nostalgic scenes and items from Japan's Showa Period (1926–1989). Early Showa was a disturbing time of war and treachery, but by the time I was born, it was an optimistic age in which to grow up.
Former schoolmates of mine, from the international high school we all attended in Tokyo, have been getting together online to plan a major 70s decade reunion to take place in the United States this summer.
I can't attend, but I thought it would be nice to share in the spirit of the reunion by painting and posting etegami that evoke the feel of Japan in the 60s and 70s. That's what the earlier etegami in this series were all about. But I designed this particular etegami for the reunion itself. I'm hoping to print this image on small magnets or postcards, and ask for them to be handed out at the reunion as souvenirs.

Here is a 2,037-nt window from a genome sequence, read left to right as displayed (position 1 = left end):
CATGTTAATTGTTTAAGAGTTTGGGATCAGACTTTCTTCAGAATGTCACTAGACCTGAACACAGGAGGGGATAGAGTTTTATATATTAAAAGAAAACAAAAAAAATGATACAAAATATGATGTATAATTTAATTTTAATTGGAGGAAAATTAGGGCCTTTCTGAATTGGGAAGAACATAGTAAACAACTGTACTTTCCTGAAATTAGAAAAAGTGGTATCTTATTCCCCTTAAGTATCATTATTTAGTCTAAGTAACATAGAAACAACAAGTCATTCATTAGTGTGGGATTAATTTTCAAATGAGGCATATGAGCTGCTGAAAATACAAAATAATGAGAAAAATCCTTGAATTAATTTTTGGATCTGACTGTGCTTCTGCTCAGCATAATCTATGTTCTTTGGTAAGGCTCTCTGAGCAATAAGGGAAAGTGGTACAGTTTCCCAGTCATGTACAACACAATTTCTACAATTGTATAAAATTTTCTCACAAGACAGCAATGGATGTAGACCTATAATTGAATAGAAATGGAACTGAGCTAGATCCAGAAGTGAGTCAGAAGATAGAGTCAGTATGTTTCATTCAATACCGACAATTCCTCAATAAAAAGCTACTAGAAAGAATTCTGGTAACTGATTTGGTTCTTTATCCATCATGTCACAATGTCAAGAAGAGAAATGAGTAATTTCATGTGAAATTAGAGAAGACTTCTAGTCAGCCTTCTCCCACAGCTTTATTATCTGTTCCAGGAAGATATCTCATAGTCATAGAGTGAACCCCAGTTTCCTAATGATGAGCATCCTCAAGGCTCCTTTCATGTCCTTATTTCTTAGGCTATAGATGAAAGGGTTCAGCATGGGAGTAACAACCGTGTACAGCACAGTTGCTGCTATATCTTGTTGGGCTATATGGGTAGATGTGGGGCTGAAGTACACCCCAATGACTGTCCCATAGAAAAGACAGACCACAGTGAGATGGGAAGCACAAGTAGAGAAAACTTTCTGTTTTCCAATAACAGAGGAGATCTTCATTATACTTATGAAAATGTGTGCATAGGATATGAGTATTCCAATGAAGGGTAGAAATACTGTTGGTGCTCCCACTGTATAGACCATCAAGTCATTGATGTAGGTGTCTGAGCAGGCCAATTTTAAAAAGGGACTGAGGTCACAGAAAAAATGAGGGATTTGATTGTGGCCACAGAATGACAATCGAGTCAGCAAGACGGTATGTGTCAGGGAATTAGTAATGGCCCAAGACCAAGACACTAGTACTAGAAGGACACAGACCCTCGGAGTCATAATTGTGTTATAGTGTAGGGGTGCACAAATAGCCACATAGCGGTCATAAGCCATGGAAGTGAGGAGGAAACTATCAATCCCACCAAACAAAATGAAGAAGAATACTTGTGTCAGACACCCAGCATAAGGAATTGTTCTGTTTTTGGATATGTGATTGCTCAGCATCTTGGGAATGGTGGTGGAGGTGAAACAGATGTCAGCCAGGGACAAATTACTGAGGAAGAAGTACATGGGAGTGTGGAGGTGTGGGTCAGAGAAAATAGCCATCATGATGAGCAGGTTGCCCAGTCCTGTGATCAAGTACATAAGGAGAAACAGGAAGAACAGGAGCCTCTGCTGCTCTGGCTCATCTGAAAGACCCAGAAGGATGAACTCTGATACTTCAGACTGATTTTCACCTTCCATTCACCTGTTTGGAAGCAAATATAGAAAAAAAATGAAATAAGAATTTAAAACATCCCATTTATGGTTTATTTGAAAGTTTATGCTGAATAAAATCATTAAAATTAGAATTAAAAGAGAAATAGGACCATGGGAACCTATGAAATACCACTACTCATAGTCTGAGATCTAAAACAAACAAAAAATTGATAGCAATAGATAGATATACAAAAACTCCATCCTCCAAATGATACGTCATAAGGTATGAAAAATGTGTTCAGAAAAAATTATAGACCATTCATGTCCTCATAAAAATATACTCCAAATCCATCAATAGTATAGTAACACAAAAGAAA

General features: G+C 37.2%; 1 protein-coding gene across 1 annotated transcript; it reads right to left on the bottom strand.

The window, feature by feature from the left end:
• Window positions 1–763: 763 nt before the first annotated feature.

The image is that of Koinobori, the carp-shaped windsocks that are flown from flagpoles or
lines stretched across rivers and other open spaces to celebrate Kodomo
no Hi (sometimes called Boy’s Day, but more often called Children’s
Day), a festival held in Japan on May 5th. The carps represent the
parents' desire for their children to grow up strong against adversity,
like the legendary carp who swims against the current of the river and
leaps up waterfalls to magically turn into a dragon. I’ve always thought
the row of carps makes a wonderful image to represent people who are
connected to each other. Like family or classmates.